Still Slip Sliding Away?—An Update on Canadian LNG Exports

The development of US liquefied natural gas (LNG) export facilities is picking up steam. Four projects—Sabine Pass LNG, Cameron LNG, Cove Point LNG, and Freeport LNG—are now under construction (up from only one this past summer), and Sabine Pass is only a year or so away from liquefying and exporting its first LNG. But what about Western Canada? It’s got tremendous LNG export potential, but project proposals continue to face headwinds from cost concerns, regulatory uncertainty and the most recent hurdle – lower oil prices. Today, we consider the latest news on efforts to move Western Canadian gas to Japan and other overseas markets.

It’s been clear for some time now that Western Canada needs new markets for its natural gas, particularly if producers there want to take fuller advantage of the large reserves of shale gas waiting to be tapped in the Horn River/Liard basins in northeastern British Columbia and the Montney play in northeastern BC and Alberta (see More Than A Feeling). A few years back, that gas would have been piped to eastern Canada and the US Northeast and Midwest, but producers in gas-rich shale plays south of the Canadian-US border have largely taken over those markets and left Western Canadian gas producers out in the cold, so to speak. A logical market for BC and Alberta gas, as we said a few months ago in our Slip Sliding Away series, would be LNG export facilities along the BC coast that could ship LNG to Japan, South Korea, China and other buyers a relatively short hop across the Pacific.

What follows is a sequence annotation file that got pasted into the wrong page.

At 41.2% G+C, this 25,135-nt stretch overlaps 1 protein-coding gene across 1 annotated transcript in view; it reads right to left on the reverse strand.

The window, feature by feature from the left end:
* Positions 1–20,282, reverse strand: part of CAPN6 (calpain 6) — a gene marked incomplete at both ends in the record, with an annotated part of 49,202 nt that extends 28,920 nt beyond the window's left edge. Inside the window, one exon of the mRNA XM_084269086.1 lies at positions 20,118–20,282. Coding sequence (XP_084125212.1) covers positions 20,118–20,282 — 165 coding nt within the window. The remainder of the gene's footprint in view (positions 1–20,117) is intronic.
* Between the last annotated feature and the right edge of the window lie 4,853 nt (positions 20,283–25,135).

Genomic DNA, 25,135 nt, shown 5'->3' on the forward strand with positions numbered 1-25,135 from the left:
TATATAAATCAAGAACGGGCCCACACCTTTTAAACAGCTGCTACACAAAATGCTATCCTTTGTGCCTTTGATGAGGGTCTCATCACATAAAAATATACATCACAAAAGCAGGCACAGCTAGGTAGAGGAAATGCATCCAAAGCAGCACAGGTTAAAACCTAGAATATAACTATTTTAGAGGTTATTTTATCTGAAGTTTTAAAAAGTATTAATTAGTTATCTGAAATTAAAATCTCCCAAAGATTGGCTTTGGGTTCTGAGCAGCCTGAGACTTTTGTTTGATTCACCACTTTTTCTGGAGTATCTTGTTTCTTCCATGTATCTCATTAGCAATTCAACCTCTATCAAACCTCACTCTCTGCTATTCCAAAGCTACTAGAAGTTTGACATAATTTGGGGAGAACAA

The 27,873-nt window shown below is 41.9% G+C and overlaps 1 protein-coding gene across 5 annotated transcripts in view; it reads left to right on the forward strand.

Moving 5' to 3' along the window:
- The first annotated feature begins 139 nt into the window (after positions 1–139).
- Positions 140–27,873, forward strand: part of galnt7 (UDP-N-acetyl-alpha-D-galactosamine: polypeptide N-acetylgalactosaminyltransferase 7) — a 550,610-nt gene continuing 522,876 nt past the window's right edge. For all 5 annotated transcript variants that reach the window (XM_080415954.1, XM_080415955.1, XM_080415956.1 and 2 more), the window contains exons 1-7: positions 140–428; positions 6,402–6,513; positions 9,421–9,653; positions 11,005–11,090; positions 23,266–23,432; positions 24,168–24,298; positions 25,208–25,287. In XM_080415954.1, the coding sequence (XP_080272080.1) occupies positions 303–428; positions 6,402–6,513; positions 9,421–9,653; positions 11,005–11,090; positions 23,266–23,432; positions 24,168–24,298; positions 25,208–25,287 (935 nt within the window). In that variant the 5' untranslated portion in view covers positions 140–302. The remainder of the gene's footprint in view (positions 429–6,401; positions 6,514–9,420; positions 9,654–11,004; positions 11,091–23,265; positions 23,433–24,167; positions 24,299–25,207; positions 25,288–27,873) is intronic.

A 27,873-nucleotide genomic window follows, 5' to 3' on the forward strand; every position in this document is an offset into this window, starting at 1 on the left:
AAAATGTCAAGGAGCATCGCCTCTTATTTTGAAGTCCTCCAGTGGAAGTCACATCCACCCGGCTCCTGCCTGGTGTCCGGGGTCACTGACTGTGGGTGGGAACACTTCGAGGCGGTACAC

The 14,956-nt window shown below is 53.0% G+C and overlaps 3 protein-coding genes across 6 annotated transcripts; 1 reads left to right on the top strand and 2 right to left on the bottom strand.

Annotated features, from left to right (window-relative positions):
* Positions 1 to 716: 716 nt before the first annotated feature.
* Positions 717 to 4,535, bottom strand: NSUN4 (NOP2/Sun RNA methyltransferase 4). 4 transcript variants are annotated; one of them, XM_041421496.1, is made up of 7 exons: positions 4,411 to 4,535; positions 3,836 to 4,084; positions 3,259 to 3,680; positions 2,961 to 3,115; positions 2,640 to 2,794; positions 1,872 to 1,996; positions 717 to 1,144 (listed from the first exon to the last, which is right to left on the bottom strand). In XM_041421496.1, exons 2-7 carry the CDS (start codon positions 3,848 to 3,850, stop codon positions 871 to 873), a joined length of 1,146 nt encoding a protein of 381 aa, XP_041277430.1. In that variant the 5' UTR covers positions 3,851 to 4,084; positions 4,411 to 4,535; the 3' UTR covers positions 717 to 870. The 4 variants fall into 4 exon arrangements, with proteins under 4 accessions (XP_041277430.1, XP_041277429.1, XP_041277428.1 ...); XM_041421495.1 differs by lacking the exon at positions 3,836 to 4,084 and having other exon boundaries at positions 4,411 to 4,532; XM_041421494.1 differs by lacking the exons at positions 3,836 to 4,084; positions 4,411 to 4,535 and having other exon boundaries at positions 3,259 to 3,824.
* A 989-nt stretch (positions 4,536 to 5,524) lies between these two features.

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However, while development of liquefaction and export terminals has been heating up in the US, projects in BC have seemingly failed to catch fire. Part of the problem has been an infrastructure deficit. While the Sabine Pass, Cameron, Cove Point and Freeport LNG projects in the US have ready access to existing pipeline infrastructure (all were initially developed as LNG import facilities), most export projects along the BC Coast would need new or expanded pipelines to connect with gas supplies. Also, environmental approvals have been slow in coming, and concerns have been raised about the potential for cost escalation at BC LNG projects, in part because most would be built in remote areas, far from concentrations of skilled craftsmen (and worker housing). Then there was the pesky matter of whether the BC government might impose onerous taxes on LNG exporters. (That’s been resolved to developers’ general satisfaction.) But the latest hurdle to the success of these projects could prove to be the thorniest yet – namely lower oil prices. That is because Canadian (and U.S.) LNG projects will compete to sell their gas into Asian markets where - as we explained in “Courtesy of The Red White and Blue” – most LNG prices are set by a monthly Index linked to oil prices known as the Japanese Crude Cocktail or JCC. So if oil prices fall then the JCC price that buyers pay is lower and the economics of long-distance LNG projects look worse.

As a result – although it’s too soon to say for sure whether Western Canadian gas producers and LNG export developers will succeed--it seems likely that no more than two or three will be built in the foreseeable future, and maybe not even that many. For example, in a mid-November 2014 presentation, Bentek predicted that only three BC projects - Douglas Channel Energy, Pacific NorthWest LNG and Prince Rupert LNG together would get off the drawing board and export the equivalent of nearly 3 Bcf/d of natural gas by the mid-2020s (at which time eight US projects could be exporting up to 12 Bcf/d; see Figure 1). But already the largest of those three – the Pacific NorthWest LNG project has been put on hold by its biggest investor, Petronas, the Malaysian state-owned oil company, citing plunging oil prices.

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